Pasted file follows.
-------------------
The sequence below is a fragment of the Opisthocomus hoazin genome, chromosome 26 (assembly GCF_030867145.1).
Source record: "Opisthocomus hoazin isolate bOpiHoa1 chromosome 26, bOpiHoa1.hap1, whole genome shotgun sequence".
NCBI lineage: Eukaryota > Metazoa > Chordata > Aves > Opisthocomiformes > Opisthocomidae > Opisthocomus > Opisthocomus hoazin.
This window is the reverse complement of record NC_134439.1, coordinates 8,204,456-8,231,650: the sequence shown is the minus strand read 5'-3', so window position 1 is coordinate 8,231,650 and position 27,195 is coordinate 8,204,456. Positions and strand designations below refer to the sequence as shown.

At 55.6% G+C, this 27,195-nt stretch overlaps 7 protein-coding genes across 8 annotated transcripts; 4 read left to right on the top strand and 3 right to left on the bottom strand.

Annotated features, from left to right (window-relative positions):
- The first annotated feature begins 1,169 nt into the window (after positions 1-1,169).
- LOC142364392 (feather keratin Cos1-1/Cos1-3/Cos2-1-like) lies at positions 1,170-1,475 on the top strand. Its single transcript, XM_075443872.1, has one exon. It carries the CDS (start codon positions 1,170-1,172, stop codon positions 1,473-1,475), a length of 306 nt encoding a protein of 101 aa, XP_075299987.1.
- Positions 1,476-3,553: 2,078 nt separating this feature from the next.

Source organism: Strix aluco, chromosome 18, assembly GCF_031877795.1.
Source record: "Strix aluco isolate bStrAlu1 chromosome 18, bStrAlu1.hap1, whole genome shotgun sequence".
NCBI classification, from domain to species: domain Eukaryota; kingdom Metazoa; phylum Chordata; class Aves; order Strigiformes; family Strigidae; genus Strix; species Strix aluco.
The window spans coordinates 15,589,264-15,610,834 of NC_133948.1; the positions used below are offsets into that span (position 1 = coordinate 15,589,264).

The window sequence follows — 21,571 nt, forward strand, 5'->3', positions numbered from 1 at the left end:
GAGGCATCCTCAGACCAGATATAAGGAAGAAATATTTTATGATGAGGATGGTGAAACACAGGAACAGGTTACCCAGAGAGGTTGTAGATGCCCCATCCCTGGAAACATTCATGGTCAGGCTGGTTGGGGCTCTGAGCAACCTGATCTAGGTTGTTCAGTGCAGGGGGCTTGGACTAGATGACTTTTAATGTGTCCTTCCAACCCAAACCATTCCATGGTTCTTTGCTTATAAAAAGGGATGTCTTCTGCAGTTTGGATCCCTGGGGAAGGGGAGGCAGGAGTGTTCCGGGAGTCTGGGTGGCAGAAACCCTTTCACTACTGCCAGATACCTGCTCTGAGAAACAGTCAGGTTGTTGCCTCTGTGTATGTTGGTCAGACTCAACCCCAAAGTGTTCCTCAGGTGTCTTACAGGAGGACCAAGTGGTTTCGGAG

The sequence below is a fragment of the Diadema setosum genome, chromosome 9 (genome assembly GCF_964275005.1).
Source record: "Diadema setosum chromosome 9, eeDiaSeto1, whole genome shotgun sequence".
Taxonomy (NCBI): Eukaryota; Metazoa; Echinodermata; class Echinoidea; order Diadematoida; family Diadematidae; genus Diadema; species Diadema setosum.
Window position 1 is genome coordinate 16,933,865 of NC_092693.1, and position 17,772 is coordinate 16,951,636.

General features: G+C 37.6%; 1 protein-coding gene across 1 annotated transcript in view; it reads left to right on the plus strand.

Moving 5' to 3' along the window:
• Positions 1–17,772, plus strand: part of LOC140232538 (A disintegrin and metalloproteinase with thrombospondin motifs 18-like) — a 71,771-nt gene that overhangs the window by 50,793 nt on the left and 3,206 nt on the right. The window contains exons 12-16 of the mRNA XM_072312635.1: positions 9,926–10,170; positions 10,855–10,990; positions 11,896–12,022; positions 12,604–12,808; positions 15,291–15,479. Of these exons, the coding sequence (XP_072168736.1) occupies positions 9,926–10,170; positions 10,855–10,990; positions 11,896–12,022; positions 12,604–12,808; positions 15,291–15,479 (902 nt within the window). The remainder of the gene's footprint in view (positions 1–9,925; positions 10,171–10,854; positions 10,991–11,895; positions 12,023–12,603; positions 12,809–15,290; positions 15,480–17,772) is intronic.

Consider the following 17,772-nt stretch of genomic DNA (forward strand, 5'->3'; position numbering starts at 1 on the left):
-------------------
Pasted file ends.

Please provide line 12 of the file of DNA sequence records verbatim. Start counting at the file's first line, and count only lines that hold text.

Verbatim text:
NCBI classification, from domain to species: domain Eukaryota; kingdom Metazoa; phylum Chordata; class Aves; order Strigiformes; family Strigidae; genus Strix; species Strix aluco.